This excellent post by reader Stormy appeared at Angry Bear today. It makes the point that whether or not you believe that human activity is contributing to global warming, CO2 emissions are making the oceans more acid. This makes them increasingly hostile environments for shellfish and coral reefs.
No kidding, we are talking about a possible mass die off of a big chunk of ocean life. As Stormy notes, “As anyone with a fish tank knows, as the Ph falls, the water becomes more acidic. Fish life becomes more and more problematical.”
Increasing ocean acidity is probably a simpler to model than the climate, but hasn’t gotten as much attention. Hopefully it will, soon.
Global warming skeptics often praise the benefits of global warming. After all, the opening of the Northwest Passage means better trade routes. CO2 in the atmosphere means healthier plants. And who in northern latitudes would not wish for balmier days?
But there are side effects to our love affair with CO2 that are not often mentioned. In fact, whether the earth cools or warms is absolutely irrelevant to these effects. I repeat: Absolutely irrelevant.
One of the most startling effects is the acidification of the oceans. Since 1750, the oceans have become increasingly acidic. In the oceans, CO2 forms carbonic acid, a serious threat to the base of the food chain, especially on shellfish of all sizes. Carbonic acid dissolves calcium carbonate, an essential component of any life form with an exoskeleton. In short, all life forms with an exoskeleton are threatened: shell fish, an important part of the food chain for many fish; coral reefs, the habitat of many species of fish….
The formation of carbonic acid does not depend upon temperature. Whether the oceans warm or cool is irrelevant. Of concern only is the amount of CO2 that enters the oceans. And, as readers of my last thread might remember, we are accelerating our creation of CO2 at an alarming rate. According to the Energy Bulletin, China alone is planning of 562 new coal plants by 2012.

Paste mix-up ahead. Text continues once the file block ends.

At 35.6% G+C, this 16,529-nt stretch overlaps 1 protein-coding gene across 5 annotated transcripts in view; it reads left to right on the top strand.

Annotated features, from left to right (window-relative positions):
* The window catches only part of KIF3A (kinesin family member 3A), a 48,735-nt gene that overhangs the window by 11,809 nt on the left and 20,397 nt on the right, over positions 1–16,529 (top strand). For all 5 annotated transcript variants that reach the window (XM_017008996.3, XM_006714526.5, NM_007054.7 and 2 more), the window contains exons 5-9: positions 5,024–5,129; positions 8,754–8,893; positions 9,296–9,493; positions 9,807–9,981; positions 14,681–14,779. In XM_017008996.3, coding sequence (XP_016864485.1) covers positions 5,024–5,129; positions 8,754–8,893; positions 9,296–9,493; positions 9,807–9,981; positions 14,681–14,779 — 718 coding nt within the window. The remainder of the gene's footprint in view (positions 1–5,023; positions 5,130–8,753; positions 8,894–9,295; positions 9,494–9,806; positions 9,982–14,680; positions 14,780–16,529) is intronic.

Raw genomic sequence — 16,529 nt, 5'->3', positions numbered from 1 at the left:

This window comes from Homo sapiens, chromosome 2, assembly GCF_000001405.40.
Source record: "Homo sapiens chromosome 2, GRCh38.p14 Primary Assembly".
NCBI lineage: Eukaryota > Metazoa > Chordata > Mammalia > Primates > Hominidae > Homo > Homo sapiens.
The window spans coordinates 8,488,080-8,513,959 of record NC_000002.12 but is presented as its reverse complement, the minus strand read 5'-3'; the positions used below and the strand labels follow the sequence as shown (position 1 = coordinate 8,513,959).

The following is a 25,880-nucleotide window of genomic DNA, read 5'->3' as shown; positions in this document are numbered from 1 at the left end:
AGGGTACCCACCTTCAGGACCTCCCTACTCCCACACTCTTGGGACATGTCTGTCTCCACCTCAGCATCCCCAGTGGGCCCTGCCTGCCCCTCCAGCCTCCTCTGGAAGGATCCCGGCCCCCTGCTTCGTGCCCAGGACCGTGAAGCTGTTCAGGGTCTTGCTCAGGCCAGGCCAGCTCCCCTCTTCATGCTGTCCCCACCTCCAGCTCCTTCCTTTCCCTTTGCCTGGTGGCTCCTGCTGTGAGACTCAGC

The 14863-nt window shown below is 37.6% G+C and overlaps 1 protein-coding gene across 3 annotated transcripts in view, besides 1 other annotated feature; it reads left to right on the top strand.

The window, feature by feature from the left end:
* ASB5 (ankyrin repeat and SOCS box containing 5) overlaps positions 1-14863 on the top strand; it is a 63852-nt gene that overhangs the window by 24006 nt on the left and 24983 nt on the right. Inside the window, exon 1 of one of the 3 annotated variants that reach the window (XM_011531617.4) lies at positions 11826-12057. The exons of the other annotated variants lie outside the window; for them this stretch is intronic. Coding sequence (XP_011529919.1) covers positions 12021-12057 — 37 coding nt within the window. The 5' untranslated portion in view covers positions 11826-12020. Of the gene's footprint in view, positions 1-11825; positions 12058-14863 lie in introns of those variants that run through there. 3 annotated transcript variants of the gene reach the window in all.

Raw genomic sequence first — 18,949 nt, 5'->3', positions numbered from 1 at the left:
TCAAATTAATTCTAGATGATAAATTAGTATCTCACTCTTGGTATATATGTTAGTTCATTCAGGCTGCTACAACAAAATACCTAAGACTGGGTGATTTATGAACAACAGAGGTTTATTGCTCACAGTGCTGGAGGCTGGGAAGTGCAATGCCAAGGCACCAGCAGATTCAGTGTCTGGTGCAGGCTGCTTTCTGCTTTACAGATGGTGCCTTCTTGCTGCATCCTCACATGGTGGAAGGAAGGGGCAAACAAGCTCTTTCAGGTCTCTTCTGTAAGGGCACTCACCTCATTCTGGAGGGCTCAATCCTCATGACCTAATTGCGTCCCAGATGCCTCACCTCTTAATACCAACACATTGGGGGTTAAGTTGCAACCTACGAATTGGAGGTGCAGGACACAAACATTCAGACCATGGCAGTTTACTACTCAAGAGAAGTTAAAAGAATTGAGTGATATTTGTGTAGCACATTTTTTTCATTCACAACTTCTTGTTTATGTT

By 2012, the plants in three key countries – China, India, and the United States – are expected to emit as much as an extra 2.7 billion tons of carbon dioxide, according to a Monitor analysis of power-plant construction data. In contrast, Kyoto countries by that year are supposed to have cut their CO2 emissions by some 483 million tons.
According to one estimate, between 1750 and 1994, oceans absorbed 118 billion tons of CO2—and we were just starting serious CO2 production. As anyone with a fish tank knows, as the Ph falls, the water becomes more acidic. Fish life becomes more and more problematical.
This absorption has made the world’s oceans significantly more acidic since the beginning of the industrial revolution. Research published last year by Mark Jacobson, an assistant professor of civil and environmental engineering at Stanford University, indicated that between 1751 and 2004 surface ocean pH dropped from approximately 8.25 to 8.14. James Orr of the Climate and Environmental Sciences Laboratory further estimated that ocean pH levels could fall another 0.3 – 0.4 units by 2100.
In fact, by 2050,
…there may be too little carbonate for [in the Pacific] organisms to form shells as soon as 2050.
Since 1990 alone, Ph levels in the Pacific have dropped .0025. Such a drop may not seem significant until one understands Ph levels.
Both of the articles cited above are well-worth reading in full. The first article is perhaps the most germane, touching, as it does, on the causes of the Permian extinction, the largest mass die-off in the earth’s history. Yes, the oceans became acidic, far more so than ours will by 2100, I think, I hope.
What’s an economist to do with such studies? How do we measure the economic effects? Simply looking at the usual trade-offs doesn’t work. Does the opening of the Northwest Passage count as a gain here? I think not. Do balmier days count as a gain? Nope. And what if the earth is warming because of solar cycles or cosmic rays or giant bonfires stoked by giants in the earth? Not important. What is important is the amount of CO2 we are creating.
If economists understand basic chemistry—and I think they do—,
if they understand that we are producing prodigious amounts of CO2—and I think they do–,
if they trust the actual Ph measurements now being taken—and they should–,
then the argument is a slam dunk.
I like my old metaphor—and will again trot it out: We are all subprime borrowers. Right now our credit seems good. Life seems good. We look around and behold the miracle of our civilization, on its capacity to grow and on the energy it has harnessed.
But all things have their price; nothing is free. A glass of oil is less expensive, it seems, than a glass of bottled water. But is it? Perhaps we have borrowed too much from the ancient dead, those whose blood and flesh created all that oil. Maybe, like ghosts from the forgotten past, they will demand their own pound of flesh. We borrowed from them. Repayment may be sooner than we think.